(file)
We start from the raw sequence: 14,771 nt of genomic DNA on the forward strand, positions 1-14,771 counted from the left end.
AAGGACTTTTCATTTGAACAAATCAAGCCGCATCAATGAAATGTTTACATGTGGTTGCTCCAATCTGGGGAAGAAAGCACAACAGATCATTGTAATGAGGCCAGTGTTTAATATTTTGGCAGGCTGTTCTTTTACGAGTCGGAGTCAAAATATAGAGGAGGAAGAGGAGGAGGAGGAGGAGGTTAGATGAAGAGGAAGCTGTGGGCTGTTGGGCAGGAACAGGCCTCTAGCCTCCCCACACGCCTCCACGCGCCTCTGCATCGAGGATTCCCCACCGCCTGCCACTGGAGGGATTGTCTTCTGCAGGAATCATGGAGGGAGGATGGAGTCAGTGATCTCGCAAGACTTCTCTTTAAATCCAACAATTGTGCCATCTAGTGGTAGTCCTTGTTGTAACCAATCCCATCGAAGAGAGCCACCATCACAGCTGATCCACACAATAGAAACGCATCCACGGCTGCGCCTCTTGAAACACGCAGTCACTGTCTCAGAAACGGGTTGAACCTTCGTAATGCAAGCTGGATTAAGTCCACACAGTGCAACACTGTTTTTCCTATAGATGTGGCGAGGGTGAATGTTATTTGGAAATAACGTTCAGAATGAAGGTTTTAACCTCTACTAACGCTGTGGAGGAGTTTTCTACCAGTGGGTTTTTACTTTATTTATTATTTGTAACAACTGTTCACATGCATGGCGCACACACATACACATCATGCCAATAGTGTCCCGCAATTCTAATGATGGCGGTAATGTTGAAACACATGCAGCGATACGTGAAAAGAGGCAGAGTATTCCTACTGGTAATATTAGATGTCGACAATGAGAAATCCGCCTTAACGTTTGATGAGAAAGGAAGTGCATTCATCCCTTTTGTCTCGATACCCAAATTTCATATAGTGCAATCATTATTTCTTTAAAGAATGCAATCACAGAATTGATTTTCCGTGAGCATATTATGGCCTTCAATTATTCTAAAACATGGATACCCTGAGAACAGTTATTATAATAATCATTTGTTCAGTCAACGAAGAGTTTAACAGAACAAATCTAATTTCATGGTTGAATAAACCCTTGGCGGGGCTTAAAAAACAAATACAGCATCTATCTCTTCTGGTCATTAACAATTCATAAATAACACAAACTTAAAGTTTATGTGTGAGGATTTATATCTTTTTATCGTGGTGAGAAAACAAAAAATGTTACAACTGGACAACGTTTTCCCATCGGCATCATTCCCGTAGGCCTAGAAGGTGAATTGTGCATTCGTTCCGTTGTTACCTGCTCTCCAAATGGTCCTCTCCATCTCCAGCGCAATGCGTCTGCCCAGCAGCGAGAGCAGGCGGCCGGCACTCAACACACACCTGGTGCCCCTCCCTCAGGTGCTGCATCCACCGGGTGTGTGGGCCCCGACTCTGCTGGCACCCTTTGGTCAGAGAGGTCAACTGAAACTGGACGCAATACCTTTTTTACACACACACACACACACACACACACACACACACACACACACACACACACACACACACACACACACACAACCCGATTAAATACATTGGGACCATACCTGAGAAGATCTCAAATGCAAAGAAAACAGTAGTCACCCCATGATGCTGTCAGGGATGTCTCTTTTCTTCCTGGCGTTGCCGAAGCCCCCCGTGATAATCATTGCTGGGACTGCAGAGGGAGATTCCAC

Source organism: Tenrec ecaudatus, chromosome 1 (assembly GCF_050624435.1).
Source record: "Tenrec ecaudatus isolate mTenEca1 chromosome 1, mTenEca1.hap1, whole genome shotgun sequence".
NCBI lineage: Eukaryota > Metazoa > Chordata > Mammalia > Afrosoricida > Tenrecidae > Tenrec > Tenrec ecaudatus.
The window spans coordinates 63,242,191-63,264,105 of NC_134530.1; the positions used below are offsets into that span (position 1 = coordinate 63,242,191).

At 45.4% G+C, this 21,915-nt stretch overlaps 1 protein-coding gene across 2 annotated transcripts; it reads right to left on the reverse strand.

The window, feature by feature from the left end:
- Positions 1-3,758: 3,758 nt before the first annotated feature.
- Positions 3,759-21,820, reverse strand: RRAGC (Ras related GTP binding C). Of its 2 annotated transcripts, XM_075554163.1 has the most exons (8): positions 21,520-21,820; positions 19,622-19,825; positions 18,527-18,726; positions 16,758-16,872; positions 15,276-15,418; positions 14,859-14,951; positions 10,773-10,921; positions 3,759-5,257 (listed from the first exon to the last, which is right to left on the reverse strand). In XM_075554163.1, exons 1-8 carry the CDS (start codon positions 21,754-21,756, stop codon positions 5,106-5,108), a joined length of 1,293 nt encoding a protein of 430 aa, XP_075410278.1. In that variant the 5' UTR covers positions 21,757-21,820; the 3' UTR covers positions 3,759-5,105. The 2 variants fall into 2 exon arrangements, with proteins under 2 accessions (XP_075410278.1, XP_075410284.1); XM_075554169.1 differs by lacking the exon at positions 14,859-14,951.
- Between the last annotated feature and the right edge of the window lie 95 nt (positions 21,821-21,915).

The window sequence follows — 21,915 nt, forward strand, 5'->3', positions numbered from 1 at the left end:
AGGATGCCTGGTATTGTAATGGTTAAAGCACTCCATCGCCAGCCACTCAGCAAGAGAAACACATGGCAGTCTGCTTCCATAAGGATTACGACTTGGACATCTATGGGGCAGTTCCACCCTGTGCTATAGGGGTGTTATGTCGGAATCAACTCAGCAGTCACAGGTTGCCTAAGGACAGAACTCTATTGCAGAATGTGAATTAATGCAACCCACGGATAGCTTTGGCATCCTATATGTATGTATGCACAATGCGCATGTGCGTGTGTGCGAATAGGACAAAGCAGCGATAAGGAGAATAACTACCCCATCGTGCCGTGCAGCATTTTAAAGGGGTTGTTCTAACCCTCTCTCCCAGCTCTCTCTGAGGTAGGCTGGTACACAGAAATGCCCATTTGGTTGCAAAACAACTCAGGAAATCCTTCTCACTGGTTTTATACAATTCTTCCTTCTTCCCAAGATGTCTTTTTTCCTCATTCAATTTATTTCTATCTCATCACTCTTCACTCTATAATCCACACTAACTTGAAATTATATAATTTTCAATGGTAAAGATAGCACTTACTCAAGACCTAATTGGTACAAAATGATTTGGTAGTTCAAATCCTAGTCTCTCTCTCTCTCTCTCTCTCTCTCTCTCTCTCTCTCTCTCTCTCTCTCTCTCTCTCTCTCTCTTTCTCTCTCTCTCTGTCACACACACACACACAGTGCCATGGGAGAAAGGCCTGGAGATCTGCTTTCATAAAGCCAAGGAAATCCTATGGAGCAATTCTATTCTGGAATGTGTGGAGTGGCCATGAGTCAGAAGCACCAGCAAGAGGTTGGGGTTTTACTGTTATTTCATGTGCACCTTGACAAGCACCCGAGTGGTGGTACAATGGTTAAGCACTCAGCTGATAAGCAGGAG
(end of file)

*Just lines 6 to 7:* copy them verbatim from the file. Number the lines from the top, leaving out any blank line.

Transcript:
The window spans coordinates 63,242,191-63,264,105 of NC_134530.1; the positions used below are offsets into that span (position 1 = coordinate 63,242,191).

At 45.4% G+C, this 21,915-nt stretch overlaps 1 protein-coding gene across 2 annotated transcripts; it reads right to left on the reverse strand.